Recent theoretical and empirical work has facilitated the drawing of sharp conceptual distinctions between shame and guilt. A clear view of these distinctions has permitted development of a research literature aimed at evaluating the differential associations of shame and guilt with depressive symptoms. This study quantitatively summarized the magnitude of associations of shame and guilt with depressive symptoms. Two hundred forty-two effect sizes were obtained from 108 studies employing 22,411 participants. Shame showed significantly stronger associations with depressive symptoms (r = 43) than guilt (r = 28). However, the association of shame and depressive symptoms was statistically indistinguishable from the associations of 2 maladaptive variants of guilt and depressive symptoms (contextual-maladaptive guilt, involving exaggerated responsibility for uncontrollable events, r = 39; generalized guilt, involving " free-floating" guilt divorced from specific contexts, r = 42). Other factors also moderated the effects. External shame, which involves negative views of self as seen through the eyes of others, was associated with larger effect sizes (r = 56) than internal shame (r = 42), which involves negative views of self as seen through one's own eyes. Depressive symptom measures that invoked the term guilt yielded stronger associations between guilt and depressive symptoms (r = 33) than depressive symptom measures that did not (r = 21). Age, sex, and ethnicity (proportion of Whites to Asians) did not moderate the effects. Although these correlational data are ambiguous with respect to their causal interpretation, results suggest that shame should figure more prominently in understandings of the emotional underpinnings of depressive symptoms.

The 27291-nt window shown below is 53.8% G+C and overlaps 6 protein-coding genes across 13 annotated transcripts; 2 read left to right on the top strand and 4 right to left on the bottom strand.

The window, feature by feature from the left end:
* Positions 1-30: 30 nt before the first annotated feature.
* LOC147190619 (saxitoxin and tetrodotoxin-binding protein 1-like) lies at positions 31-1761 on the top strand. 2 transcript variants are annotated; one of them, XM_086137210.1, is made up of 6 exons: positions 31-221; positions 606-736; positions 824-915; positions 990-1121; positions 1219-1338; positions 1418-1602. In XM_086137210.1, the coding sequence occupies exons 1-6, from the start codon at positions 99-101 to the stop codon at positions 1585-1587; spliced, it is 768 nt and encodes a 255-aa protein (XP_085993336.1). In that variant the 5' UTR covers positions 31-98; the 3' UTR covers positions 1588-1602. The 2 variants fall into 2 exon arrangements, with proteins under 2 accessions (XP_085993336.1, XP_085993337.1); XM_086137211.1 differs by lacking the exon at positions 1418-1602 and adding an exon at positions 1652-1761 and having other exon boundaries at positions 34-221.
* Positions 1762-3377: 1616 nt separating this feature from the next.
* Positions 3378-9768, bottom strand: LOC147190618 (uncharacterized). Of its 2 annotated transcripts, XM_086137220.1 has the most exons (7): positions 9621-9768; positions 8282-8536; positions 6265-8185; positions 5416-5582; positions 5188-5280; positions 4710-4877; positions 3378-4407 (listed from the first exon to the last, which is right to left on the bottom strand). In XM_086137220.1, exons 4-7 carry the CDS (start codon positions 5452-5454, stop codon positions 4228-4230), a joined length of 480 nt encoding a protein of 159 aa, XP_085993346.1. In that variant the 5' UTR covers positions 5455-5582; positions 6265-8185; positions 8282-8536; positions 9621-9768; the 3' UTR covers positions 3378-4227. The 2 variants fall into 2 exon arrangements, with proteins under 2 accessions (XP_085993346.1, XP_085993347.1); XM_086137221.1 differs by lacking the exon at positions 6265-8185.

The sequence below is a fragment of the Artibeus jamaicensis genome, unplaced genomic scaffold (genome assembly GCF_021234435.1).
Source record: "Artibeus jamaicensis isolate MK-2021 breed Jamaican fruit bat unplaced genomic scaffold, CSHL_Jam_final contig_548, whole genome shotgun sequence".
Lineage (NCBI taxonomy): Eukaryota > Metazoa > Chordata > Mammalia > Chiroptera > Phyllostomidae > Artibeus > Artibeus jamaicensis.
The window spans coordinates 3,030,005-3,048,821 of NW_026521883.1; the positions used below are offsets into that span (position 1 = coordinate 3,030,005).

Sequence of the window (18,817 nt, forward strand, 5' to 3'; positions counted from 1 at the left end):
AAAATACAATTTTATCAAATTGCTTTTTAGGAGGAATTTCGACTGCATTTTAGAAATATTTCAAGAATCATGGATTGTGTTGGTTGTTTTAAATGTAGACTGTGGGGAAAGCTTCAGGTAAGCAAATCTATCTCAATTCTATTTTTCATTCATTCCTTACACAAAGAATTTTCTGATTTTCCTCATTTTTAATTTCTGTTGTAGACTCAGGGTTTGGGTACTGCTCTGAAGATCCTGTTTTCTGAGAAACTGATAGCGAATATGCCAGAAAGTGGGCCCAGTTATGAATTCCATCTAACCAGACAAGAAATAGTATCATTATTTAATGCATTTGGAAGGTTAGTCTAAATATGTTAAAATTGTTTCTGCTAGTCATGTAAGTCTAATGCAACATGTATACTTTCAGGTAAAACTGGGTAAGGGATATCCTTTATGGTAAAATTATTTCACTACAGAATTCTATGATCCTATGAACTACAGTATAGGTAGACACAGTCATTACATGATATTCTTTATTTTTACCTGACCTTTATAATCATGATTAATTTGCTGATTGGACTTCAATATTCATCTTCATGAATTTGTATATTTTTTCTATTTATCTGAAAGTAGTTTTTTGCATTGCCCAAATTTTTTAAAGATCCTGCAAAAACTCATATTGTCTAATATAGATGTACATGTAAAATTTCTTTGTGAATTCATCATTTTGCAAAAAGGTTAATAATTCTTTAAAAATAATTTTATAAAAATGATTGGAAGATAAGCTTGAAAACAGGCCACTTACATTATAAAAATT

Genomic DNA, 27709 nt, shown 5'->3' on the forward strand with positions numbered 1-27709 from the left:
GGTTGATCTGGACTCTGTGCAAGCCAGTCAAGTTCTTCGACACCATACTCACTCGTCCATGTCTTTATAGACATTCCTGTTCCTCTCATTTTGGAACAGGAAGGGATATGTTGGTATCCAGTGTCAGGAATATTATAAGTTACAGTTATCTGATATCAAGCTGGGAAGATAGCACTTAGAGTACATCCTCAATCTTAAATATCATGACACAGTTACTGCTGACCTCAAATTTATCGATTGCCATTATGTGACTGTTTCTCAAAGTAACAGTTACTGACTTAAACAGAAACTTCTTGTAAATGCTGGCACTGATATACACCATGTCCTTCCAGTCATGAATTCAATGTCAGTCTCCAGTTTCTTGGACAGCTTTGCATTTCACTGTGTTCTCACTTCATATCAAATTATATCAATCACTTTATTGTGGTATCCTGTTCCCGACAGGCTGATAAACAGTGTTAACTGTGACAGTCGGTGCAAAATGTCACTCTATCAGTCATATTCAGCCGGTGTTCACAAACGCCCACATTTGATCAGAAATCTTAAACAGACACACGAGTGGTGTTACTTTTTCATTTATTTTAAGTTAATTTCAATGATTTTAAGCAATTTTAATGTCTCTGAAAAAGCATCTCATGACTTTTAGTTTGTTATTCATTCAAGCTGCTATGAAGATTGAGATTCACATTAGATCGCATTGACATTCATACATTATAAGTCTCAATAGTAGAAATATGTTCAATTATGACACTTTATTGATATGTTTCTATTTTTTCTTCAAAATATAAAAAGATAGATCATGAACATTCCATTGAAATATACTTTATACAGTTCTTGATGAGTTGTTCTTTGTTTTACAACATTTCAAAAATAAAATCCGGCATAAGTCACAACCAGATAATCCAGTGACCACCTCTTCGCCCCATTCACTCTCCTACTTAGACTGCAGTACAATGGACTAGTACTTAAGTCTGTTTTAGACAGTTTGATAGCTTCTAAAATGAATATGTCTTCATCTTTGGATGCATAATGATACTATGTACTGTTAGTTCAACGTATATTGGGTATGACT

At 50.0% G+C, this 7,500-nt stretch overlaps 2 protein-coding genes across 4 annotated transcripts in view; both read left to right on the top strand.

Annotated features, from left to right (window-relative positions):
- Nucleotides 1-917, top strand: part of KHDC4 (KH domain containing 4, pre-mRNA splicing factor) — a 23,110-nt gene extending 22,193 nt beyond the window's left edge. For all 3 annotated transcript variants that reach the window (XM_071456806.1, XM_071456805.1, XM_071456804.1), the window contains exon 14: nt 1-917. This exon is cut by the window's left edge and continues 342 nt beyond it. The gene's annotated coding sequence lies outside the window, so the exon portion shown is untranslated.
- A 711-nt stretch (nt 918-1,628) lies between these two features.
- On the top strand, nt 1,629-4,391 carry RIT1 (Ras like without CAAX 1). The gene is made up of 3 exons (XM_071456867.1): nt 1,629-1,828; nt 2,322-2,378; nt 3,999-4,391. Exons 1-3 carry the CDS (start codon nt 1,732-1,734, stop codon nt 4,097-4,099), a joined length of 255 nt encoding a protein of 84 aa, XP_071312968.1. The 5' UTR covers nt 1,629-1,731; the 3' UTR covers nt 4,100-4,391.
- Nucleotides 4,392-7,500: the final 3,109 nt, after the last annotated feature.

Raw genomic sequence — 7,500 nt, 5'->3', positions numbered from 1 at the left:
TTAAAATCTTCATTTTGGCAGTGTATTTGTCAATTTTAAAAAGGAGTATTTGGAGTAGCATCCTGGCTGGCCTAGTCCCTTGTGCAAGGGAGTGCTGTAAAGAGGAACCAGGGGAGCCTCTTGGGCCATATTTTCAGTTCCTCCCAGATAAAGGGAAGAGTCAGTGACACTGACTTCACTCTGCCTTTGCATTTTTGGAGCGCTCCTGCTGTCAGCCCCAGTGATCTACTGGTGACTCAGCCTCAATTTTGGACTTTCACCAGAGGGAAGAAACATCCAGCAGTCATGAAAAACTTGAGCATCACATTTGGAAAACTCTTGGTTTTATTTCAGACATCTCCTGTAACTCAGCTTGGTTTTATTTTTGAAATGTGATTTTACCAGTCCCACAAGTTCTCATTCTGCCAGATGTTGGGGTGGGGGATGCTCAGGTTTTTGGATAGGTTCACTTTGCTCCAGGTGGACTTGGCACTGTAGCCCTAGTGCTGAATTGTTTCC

- Depressive symptoms
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